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A wide-angle shot showing a group of boys, who are in pairs, controlling and passing a ball to their teammate during a training activity.

Receiving session: north, south, east, west

Mark Leigh, FA grassroots coach development officer, shares a session that helps players think about receiving.

Session plan

Want to try this with your team? Download the session plan and give it a go.


To start, set up a square area approximately 30x30 yards. Then, along each side of the area, attach a zone around ten yards deep. Name these zones north, south, east and west.

We've created this practice with 14 players, playing in two teams of seven. You’ll need to divide each team into two defenders, three midfielders and two attackers.

Once you’ve done this, position the players to play across the pitch in different directions. One team will have their defenders and attackers in the north and south zones. The other team will have theirs in the east and west zones. Both teams' midfielders will play in the middle zone.

How to play

Unopposed with interference

The practice starts with an unopposed activity. The aim is for each team to move the ball back and forth through their three zones.

Having both teams playing across each other adds interference and increases the need for decision-making.

To begin with, players should stay in their zones. A progression could be to allow defenders or attackers to move into midfield, with teammates rotating to take their place in the end zones.

Opposed practice

For this stage, remove one of the footballs.

The ball starts with the defenders in the end zone. One defender passes to their teammate who then plays into midfield. Doing this gives the midfielders time to create space before receiving a pass.

The aim is to play through the midfield zone and into their attackers to score a point.

When a team scores, the attackers play the ball to the opposing team's defenders to start the activity again.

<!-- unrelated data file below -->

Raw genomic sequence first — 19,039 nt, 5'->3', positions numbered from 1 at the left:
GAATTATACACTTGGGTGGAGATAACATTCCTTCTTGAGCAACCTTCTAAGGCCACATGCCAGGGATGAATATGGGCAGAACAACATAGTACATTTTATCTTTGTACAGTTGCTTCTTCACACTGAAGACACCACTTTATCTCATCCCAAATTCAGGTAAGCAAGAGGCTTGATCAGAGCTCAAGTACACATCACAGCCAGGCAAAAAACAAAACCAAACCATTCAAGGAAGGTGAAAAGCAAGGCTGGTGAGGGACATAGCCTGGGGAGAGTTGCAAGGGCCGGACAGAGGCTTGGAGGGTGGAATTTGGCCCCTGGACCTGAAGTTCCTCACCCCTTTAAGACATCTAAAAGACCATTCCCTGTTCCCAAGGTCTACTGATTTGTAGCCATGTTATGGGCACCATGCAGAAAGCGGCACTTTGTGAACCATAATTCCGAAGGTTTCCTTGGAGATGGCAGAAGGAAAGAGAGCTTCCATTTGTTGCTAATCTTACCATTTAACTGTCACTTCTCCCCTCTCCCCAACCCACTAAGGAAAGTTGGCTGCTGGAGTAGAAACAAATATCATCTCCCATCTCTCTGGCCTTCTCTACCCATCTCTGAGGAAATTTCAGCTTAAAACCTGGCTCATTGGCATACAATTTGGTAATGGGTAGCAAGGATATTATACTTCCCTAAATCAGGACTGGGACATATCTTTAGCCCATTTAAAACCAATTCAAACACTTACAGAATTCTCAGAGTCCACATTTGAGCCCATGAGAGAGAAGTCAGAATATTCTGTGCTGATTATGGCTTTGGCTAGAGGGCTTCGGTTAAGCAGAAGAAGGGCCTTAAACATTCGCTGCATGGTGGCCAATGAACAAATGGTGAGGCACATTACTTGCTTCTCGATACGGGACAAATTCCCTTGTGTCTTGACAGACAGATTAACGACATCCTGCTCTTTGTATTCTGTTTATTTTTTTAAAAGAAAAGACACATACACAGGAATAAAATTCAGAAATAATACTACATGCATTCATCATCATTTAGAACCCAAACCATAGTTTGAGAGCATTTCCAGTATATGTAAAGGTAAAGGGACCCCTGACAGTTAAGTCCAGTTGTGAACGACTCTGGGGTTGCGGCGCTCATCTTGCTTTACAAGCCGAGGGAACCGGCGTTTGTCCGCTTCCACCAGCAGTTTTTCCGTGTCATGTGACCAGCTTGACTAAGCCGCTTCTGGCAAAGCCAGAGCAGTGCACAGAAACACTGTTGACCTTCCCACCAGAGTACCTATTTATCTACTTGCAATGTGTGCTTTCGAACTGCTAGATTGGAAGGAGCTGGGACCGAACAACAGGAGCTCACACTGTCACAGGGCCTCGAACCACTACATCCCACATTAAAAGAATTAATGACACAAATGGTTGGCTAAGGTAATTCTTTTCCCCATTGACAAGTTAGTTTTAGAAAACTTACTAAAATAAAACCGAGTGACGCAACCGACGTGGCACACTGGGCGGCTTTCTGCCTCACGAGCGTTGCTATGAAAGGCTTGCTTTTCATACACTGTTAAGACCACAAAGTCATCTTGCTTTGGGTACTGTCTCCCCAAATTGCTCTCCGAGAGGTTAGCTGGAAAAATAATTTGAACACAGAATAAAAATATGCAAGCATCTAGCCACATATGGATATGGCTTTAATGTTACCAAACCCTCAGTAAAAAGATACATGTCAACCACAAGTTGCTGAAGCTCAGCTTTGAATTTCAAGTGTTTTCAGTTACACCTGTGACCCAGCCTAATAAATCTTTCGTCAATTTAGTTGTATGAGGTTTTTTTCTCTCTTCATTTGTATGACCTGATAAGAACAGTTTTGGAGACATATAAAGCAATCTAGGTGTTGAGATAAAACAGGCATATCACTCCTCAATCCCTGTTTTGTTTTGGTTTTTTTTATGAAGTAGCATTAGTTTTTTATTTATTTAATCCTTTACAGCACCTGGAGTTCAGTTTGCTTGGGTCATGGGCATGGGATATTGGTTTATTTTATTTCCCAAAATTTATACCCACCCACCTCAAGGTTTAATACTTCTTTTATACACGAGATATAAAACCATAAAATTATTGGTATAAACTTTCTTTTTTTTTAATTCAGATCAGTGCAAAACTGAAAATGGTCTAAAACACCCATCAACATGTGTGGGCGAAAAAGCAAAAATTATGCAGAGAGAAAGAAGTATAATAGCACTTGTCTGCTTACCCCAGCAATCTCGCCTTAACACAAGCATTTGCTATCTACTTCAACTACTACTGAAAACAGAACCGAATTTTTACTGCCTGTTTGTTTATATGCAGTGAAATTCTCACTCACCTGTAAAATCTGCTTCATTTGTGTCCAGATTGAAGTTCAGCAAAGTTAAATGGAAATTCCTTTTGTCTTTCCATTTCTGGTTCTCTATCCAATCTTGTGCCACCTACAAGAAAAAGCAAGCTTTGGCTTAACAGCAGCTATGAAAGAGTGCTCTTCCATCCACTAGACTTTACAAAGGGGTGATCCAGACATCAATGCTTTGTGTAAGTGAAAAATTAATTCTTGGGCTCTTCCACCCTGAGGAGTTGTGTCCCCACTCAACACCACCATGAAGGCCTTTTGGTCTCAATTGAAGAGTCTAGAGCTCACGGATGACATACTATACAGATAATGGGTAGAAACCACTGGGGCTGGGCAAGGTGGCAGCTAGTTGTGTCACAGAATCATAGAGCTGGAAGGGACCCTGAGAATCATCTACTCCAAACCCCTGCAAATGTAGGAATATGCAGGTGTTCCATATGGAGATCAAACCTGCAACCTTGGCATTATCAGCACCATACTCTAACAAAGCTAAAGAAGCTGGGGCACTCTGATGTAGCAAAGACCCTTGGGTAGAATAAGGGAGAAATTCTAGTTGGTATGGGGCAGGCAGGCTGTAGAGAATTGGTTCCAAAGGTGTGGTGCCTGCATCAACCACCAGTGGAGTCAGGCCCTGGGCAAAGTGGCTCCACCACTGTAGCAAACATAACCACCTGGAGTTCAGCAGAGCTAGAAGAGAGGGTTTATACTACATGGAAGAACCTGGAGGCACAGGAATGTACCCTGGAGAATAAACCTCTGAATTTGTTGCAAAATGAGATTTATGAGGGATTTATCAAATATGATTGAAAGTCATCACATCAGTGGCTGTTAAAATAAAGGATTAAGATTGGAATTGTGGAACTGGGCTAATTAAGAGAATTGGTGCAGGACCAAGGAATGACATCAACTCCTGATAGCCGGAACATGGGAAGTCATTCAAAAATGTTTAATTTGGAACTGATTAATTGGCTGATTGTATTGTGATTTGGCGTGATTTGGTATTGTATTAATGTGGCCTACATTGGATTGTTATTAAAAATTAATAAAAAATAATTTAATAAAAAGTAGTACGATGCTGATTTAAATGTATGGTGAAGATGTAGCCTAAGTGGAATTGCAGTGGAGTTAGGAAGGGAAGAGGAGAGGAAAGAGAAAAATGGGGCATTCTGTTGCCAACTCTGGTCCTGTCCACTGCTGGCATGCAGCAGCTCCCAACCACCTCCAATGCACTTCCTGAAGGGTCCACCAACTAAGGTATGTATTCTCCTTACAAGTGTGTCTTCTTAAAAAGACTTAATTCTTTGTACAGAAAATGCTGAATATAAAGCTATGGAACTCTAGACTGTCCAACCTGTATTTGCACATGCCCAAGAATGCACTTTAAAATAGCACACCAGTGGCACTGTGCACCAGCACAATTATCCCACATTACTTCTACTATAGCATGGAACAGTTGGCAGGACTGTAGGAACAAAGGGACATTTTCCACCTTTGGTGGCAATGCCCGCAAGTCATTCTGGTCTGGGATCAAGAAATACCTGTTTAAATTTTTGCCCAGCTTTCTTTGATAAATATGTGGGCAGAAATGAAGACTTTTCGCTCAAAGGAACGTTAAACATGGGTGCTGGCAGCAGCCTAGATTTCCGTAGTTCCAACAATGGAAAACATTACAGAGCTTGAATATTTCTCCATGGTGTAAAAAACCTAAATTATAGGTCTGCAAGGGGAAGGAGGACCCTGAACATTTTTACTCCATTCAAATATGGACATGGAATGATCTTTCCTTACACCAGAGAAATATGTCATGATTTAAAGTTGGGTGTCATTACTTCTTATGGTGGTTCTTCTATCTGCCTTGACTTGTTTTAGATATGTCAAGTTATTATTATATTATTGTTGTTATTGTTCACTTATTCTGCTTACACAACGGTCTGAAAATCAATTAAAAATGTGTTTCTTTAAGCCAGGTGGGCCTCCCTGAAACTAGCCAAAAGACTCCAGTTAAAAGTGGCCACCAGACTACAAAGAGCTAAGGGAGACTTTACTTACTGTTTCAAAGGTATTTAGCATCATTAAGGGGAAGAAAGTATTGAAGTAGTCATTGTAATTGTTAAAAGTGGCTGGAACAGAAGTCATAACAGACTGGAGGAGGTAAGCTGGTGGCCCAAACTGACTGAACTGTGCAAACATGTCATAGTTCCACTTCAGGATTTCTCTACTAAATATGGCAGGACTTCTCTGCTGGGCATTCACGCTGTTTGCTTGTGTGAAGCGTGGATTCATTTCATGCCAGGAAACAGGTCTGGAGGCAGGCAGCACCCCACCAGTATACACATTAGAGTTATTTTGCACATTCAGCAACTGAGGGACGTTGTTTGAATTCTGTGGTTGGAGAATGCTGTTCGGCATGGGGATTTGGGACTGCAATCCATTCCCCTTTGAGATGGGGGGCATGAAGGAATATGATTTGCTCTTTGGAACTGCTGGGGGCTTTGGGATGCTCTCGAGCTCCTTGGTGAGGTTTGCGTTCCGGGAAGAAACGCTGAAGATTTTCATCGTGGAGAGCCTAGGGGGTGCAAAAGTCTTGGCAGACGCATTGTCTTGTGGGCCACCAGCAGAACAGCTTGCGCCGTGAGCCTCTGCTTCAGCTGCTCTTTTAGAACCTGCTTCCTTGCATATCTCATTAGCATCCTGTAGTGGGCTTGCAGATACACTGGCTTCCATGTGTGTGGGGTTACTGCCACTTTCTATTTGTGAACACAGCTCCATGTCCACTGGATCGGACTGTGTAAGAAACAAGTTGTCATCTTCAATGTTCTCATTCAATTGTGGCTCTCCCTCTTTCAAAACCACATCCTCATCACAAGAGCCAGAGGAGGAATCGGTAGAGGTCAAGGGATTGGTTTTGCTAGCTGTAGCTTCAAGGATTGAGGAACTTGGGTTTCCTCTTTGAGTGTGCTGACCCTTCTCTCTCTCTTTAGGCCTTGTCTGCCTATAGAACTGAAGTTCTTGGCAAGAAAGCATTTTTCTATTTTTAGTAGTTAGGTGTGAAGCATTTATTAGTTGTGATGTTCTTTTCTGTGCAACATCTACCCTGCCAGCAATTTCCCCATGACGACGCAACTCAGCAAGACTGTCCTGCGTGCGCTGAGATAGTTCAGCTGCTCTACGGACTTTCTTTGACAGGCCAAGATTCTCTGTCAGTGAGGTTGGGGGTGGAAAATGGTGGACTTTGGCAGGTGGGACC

If the defending team's midfielders win the ball, they can play it into their attackers to score a point.


For the final stage, turn the practice into a match.

To do this, remove the east and west zones. The attackers and defenders from each team now occupy the north and south zones.

Extend the north and south zones to add a new area for a goal. Ask a defender from each team to become a goalkeeper.

If you don't have goalkeepers at training, outfield players could take turns, or you could play without a keeper and set a challenge, such as scoring with a one-touch finish.

Players stay within their zones, but you can slowly remove the restrictions as they understand how the game works. The aim is to play the ball through the thirds and score.


If your players master this activity – or find it too hard – try adding a progression. Here are some examples.

  • Add grids to the opposed practice. Split the midfield zone into four and add a rule that players can't share a square with a teammate. On top of this, allow the defenders to dribble into any free squares to create an overload.
  • During the match, allow free movement between the zones when in possession. Doing this creates overloads and encourages the opportunity to practice receiving.

Remember, learning takes time. So don’t alter things too quickly or too much. Using the STEP framework (Youth Sports Trust, 2002) can help keep things fun, engaging and appropriate.

Want more info on this session? Watch our tactics board explainer on YouTube.

Once you've put this session into practice, share your experience on the England Football Community.